Navigation Links
Using transportation data to predict pandemics
Date:2/16/2013

In a world of increasing global connections, predicting the spread of infectious diseases is more complicated than ever. Pandemics no longer follow the patterns they did centuries ago, when diseases swept through populations town by town; instead, they spread quickly and seemingly at random, spurred by the interactions of 3 billion air travelers per year.

A computational model developed by Northwestern University's Dirk Brockmann could provide better insight into how today's diseases might strike. Brockmann, an associate professor of engineering sciences and applied mathematics at the McCormick School of Engineering and Applied Science, uses transportation data to develop models that better pinpoint the source of an outbreak and help determine how a disease could spread.

Brockmann will discuss his research in a presentation titled "Are Pandemics Predictable?" at the American Association for the Advancement of Science (AAAS) annual meeting in Boston. His presentation is part of the symposium "Predictability: From Physical to Data Sciences" to be held from 8:30 to 11:30 a.m. on Saturday, Feb. 16.

The ability to pinpoint with certainty the location of a pandemic outbreak and to predict where and how quickly it will spread would give governments and clinicians an important -- and potentially lifesaving -- advantage in responding to the disease, but current prediction models are limited.

Previous pandemic models have been based on geographical distance, but geography provides an incomplete picture of a pandemic. For instance, New York City and London are geographically very far apart, but with approximately 10,000 people traveling between the cities each day, the cities are far more connected than, for instance, New York City and Milwaukee, which are geographically closer.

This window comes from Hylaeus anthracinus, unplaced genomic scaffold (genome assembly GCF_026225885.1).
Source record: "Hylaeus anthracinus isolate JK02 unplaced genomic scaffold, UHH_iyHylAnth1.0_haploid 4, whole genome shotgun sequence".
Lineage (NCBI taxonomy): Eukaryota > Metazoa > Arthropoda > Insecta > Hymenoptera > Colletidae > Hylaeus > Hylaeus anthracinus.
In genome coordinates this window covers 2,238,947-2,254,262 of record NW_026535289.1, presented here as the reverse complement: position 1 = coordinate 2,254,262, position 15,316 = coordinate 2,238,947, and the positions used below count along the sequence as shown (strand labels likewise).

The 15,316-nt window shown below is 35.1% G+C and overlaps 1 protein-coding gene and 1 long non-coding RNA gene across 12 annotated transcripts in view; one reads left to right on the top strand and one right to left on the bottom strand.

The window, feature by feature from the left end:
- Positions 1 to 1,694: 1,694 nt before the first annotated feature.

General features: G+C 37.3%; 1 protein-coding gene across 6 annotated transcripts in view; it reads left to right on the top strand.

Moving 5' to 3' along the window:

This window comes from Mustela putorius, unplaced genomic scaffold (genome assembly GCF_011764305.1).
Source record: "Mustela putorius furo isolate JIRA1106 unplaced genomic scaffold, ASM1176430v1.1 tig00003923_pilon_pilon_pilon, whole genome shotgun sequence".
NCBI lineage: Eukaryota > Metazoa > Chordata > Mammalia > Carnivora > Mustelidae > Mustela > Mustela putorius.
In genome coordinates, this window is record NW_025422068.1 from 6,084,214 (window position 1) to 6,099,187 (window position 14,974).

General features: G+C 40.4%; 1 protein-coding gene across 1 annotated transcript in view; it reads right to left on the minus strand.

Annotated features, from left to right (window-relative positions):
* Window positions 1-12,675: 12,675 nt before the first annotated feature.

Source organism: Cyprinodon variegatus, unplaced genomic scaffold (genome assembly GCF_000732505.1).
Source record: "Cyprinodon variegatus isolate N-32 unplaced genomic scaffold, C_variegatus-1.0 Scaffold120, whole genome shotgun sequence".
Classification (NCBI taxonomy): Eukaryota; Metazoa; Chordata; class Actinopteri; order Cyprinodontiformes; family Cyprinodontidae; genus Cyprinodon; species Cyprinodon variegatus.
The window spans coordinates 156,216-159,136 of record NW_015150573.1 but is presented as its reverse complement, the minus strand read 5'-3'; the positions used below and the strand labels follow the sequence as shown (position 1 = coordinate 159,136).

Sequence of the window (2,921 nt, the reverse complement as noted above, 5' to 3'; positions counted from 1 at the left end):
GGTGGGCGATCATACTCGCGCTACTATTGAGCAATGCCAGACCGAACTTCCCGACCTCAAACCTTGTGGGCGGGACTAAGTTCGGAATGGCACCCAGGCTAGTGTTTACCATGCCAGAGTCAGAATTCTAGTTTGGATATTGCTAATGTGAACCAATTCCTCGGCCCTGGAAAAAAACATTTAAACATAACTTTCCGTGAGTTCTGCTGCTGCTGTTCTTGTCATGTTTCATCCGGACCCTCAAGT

"Furthermore, cities with a very high level of connectedness, such as London, are important epicenters for tracking the spread of diseases," Brockmann said. "When a disease reaches these cities, it is likely to spread far and quickly."

Using network theory and official transportation data, Brockmann developed a model that can generate with high accuracy the origin of an outbreak and the predicted arrival times of a pandemic in specific locations. The model can generate these findings using only data about the geographical location and number of occurrences of the disease.

"Spatial disease dynamics become far more straightforward when viewed from the right perspective using our technique," Brockmann said.


'/>"/>
Contact: Megan Fellman
fellman@northwestern.edu
847-491-3115
Northwestern University
Source:Eurekalert

Related medicine news :

1. New - Renaissance Age Serum, a Revival in Swiss Anti-Aging Skin Care; Improve Skin Texture for a More Youthful Appearance using Gerda Spillmann’s Newest Anti-Aging Serum
2. CSHL scientists identify a new strategy for interfering with a potent cancer-causing gene
3. Researchers Identify Involuntary Tobacco Smoke Exposure in Boston Public Housing Authority Residents with Salivary Cotinine Testing from Salimetrics.